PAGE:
Superbowl XLIX Preview
written by Andrew Weidman
Finally, the most anticipated event for professional football fans around the world is happening this Sunday; Superbowl XLIX. This year’s matchup features the NFC champion Seattle Seahawks, against the AFC champion New England Patriots. For the Seahawks, they enter as the defending champions, as they won their first Superbowl title last year in franchise history, dismantling the Denver Broncos 43-8. The Patriots are making their 8th Superbowl appearance, which is tied for 1st all-time in NFL history with the Dallas Cowboys and Pittsburgh Steelers. If they can win, it will be their 4th Superbowl title, which would be tied for 4th all time, also with the Green Bay Packers and New York Giants. There is a controversy surrounding the Patriots under speculation that they deflated their footballs below the legal limit in the first half of their 45-7 blowout win over the Indianapolis Colts. However, at this point, it is just that; speculation. The Seahawks had a miraculous comeback in the NFC Championship game, pulling off a tremendous 4th quarter comeback against the Green Bay Packers, winning 28-22 in overtime.
These two teams operate their offense and defensive in different ways; let’s break it down. For Seattle’s offense, they simply just will not be able to pass against the Patriots secondary. The Patriots have arguably the best man coverage in the NFL, and the Seahawks also lack an elite receiver than can get separation and make plays. Darrelle Revis and Brandon Browner should be able to easily contain Seattle’s two leading receivers, Doug Baldwin and Jermaine Kearse. Seattle also lacks a big-play tight end, making New England’s safeties jobs a lot easier. Because of this, Russell Wilson’s scrambling ability, to go along with the running game, will determine whether or not Seattle will bring home their second straight Lombardi trophy. Russell Wilson will be forced to improvise, and unlike most quarterbacks, Wilson is an out of the box thinker, and can easily use his legs when necessary. Seattle’s running game is there only shot at winning the game. Marshawn Lynch is probably the league’s best at gaining yards after contact when they’re needed most. The Patriots’ aggressive run D features linebacker blitzes, which is a boom-or-bust approach as the blitzes could open up running lanes.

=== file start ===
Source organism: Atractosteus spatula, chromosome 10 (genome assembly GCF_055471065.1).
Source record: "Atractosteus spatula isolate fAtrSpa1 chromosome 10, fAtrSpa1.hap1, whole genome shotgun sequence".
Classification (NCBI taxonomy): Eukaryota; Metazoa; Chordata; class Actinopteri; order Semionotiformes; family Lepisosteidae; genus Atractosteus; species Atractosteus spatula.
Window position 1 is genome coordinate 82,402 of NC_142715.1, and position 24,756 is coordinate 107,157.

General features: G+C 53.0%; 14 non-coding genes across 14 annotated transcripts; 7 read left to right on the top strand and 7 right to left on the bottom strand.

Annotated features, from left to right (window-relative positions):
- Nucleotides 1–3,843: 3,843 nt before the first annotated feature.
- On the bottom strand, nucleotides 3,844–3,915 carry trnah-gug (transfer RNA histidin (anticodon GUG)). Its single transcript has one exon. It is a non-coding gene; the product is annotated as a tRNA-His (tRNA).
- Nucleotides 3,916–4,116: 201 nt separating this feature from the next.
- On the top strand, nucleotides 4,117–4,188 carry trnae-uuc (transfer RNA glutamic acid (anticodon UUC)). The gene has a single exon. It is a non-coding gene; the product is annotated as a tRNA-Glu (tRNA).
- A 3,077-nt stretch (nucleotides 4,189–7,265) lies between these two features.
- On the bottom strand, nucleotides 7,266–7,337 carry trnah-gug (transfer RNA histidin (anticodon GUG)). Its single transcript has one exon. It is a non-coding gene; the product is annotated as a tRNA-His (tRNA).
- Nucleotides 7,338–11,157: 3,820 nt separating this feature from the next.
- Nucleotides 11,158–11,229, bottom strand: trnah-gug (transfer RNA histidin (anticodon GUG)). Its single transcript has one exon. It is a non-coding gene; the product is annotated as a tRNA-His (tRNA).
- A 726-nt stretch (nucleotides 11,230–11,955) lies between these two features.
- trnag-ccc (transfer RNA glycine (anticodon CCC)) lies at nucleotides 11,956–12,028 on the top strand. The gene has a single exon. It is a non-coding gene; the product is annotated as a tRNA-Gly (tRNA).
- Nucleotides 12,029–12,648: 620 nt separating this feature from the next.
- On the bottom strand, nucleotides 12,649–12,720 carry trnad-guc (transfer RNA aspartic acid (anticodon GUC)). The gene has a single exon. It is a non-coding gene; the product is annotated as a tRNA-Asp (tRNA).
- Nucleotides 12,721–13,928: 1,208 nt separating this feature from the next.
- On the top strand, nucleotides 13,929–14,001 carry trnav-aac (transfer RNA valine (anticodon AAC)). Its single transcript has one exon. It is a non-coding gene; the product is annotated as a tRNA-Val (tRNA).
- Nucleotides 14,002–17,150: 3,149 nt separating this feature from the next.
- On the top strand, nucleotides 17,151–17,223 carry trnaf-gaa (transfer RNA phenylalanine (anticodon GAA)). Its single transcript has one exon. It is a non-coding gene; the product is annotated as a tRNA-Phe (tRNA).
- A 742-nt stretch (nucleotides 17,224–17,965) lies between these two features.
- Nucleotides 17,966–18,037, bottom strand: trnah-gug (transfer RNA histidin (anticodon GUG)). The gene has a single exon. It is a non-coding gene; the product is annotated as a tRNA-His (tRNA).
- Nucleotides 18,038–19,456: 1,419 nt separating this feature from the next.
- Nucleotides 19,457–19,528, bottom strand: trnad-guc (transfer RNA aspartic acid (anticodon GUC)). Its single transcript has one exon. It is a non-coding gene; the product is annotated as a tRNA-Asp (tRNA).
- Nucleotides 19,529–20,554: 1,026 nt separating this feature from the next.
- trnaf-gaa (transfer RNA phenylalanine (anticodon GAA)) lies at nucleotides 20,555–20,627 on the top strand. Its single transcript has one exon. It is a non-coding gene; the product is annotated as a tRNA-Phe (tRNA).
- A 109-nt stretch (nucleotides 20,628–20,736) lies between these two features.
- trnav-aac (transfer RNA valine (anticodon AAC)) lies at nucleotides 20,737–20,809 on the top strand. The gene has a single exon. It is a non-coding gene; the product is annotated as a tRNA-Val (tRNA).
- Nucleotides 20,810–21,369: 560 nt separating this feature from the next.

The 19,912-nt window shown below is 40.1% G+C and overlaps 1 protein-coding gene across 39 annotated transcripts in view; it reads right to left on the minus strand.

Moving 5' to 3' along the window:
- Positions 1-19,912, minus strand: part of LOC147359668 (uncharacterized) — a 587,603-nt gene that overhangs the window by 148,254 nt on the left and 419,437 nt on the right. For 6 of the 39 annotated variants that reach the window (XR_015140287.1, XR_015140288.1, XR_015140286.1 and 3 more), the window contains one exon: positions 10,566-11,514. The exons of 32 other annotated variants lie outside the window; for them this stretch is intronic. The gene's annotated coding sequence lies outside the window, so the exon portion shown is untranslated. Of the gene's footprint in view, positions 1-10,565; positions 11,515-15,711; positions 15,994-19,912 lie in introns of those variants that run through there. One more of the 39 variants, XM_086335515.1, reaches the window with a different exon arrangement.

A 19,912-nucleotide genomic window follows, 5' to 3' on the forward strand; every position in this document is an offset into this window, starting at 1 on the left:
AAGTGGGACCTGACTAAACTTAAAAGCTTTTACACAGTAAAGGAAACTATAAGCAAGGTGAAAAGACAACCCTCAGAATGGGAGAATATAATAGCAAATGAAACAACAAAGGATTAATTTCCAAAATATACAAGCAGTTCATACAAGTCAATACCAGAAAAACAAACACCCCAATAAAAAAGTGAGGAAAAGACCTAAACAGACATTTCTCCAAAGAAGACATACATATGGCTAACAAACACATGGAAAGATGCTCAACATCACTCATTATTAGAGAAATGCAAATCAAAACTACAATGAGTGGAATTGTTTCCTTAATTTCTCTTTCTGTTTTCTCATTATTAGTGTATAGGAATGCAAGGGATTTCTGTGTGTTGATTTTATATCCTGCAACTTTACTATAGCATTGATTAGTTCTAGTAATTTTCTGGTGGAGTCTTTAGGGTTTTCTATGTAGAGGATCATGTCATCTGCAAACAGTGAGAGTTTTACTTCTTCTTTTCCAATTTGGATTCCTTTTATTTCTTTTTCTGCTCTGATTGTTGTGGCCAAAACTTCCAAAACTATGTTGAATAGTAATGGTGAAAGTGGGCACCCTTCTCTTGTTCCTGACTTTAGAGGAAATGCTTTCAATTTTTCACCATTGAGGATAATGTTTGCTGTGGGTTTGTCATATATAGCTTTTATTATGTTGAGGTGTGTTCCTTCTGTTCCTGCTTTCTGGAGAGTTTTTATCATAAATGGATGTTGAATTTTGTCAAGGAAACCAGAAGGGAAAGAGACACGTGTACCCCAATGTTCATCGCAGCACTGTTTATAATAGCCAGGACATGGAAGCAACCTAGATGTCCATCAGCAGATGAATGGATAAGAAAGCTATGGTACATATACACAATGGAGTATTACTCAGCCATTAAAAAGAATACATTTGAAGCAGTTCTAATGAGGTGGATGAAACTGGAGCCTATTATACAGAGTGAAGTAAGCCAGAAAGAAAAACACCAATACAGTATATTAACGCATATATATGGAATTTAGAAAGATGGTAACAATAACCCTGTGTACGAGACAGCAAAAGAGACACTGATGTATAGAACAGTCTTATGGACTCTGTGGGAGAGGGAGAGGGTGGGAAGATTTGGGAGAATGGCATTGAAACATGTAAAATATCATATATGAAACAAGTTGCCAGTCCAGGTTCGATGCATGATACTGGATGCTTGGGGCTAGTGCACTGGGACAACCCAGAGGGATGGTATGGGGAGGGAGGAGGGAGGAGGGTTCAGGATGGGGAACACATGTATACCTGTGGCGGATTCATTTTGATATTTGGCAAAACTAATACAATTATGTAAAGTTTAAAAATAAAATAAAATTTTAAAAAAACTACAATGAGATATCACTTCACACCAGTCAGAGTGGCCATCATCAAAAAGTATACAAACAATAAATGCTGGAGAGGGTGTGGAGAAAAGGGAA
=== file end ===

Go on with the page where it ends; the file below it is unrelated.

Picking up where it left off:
Seattle’s defense has one key objective; make Tom Brady beat you. That may seem silly, as Tom is among the best to ever play the game, but it’s not crazy when you think about it. The Patriots are at their best when their underneath, short-area passing game is clicking with Julian Edelman, or when Rob Gronkowski is working the seams. If either of these two gets rolling, the Patriots will be able to move the ball and score on a Seahawks defense that has allowed less than 10 points per contest during their current eight-game winning streak. However, if Seattle can take away these patterns and force Brady to throw at the deep-intermediate levels or, better yet, downfield outside the numbers, Seattle wins. With the exception of hitting Brandon LaFell on the occasional play-action skinny post, Brady doesn’t throw downfield outside the numbers with any regularity.